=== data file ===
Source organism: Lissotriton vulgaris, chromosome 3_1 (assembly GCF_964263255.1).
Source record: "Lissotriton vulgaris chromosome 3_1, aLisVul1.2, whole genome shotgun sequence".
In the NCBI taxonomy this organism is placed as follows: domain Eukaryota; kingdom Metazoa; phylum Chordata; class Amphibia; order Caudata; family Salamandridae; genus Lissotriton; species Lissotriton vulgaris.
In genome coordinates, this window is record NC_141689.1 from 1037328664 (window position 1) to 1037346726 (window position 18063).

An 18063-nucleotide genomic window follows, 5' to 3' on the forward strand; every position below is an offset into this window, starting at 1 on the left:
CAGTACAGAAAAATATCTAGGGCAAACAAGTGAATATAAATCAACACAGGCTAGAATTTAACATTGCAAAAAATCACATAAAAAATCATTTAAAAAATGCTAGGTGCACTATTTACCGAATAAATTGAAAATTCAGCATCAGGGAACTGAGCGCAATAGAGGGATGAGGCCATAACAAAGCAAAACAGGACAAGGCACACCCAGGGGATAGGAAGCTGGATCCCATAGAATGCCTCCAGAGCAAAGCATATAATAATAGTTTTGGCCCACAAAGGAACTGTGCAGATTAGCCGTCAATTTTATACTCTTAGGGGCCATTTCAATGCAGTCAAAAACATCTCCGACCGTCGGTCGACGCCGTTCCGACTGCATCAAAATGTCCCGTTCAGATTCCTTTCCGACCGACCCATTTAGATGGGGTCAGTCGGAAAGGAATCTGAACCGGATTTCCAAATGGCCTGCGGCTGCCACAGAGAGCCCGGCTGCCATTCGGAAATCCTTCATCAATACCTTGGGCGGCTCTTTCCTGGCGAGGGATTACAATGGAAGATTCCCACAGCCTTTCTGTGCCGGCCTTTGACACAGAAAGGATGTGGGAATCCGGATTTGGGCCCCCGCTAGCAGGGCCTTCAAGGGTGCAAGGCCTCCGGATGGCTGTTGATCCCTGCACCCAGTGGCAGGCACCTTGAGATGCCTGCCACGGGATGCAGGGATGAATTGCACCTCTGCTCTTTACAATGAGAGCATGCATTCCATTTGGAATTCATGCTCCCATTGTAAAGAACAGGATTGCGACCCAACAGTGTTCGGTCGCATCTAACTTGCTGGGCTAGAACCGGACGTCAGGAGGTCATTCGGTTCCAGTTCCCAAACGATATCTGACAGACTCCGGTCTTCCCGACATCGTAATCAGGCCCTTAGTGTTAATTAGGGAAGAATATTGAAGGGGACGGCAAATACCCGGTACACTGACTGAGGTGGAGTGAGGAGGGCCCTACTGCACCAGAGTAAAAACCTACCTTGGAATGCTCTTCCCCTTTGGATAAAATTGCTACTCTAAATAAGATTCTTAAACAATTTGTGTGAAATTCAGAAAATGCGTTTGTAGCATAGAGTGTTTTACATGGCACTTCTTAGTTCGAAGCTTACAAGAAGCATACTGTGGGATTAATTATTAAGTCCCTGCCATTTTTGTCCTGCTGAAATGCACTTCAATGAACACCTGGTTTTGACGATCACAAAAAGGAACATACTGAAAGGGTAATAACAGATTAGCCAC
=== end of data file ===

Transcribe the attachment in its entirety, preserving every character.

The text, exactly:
Source organism: Lissotriton vulgaris, chromosome 3_1 (assembly GCF_964263255.1).
Source record: "Lissotriton vulgaris chromosome 3_1, aLisVul1.2, whole genome shotgun sequence".
In the NCBI taxonomy this organism is placed as follows: domain Eukaryota; kingdom Metazoa; phylum Chordata; class Amphibia; order Caudata; family Salamandridae; genus Lissotriton; species Lissotriton vulgaris.
In genome coordinates, this window is record NC_141689.1 from 1037328664 (window position 1) to 1037346726 (window position 18063).

An 18063-nucleotide genomic window follows, 5' to 3' on the forward strand; every position below is an offset into this window, starting at 1 on the left:
CAGTACAGAAAAATATCTAGGGCAAACAAGTGAATATAAATCAACACAGGCTAGAATTTAACATTGCAAAAAATCACATAAAAAATCATTTAAAAAATGCTAGGTGCACTATTTACCGAATAAATTGAAAATTCAGCATCAGGGAACTGAGCGCAATAGAGGGATGAGGCCATAACAAAGCAAAACAGGACAAGGCACACCCAGGGGATAGGAAGCTGGATCCCATAGAATGCCTCCAGAGCAAAGCATATAATAATAGTTTTGGCCCACAAAGGAACTGTGCAGATTAGCCGTCAATTTTATACTCTTAGGGGCCATTTCAATGCAGTCAAAAACATCTCCGACCGTCGGTCGACGCCGTTCCGACTGCATCAAAATGTCCCGTTCAGATTCCTTTCCGACCGACCCATTTAGATGGGGTCAGTCGGAAAGGAATCTGAACCGGATTTCCAAATGGCCTGCGGCTGCCACAGAGAGCCCGGCTGCCATTCGGAAATCCTTCATCAATACCTTGGGCGGCTCTTTCCTGGCGAGGGATTACAATGGAAGATTCCCACAGCCTTTCTGTGCCGGCCTTTGACACAGAAAGGATGTGGGAATCCGGATTTGGGCCCCCGCTAGCAGGGCCTTCAAGGGTGCAAGGCCTCCGGATGGCTGTTGATCCCTGCACCCAGTGGCAGGCACCTTGAGATGCCTGCCACGGGATGCAGGGATGAATTGCACCTCTGCTCTTTACAATGAGAGCATGCATTCCATTTGGAATTCATGCTCCCATTGTAAAGAACAGGATTGCGACCCAACAGTGTTCGGTCGCATCTAACTTGCTGGGCTAGAACCGGACGTCAGGAGGTCATTCGGTTCCAGTTCCCAAACGATATCTGACAGACTCCGGTCTTCCCGACATCGTAATCAGGCCCTTAGTGTTAATTAGGGAAGAATATTGAAGGGGACGGCAAATACCCGGTACACTGACTGAGGTGGAGTGAGGAGGGCCCTACTGCACCAGAGTAAAAACCTACCTTGGAATGCTCTTCCCCTTTGGATAAAATTGCTACTCTAAATAAGATTCTTAAACAATTTGTGTGAAATTCAGAAAATGCGTTTGTAGCATAGAGTGTTTTACATGGCACTTCTTAGTTCGAAGCTTACAAGAAGCATACTGTGGGATTAATTATTAAGTCCCTGCCATTTTTGTCCTGCTGAAATGCACTTCAATGAACACCTGGTTTTGACGATCACAAAAAGGAACATACTGAAAGGGTAATAACAGATTAGCCAC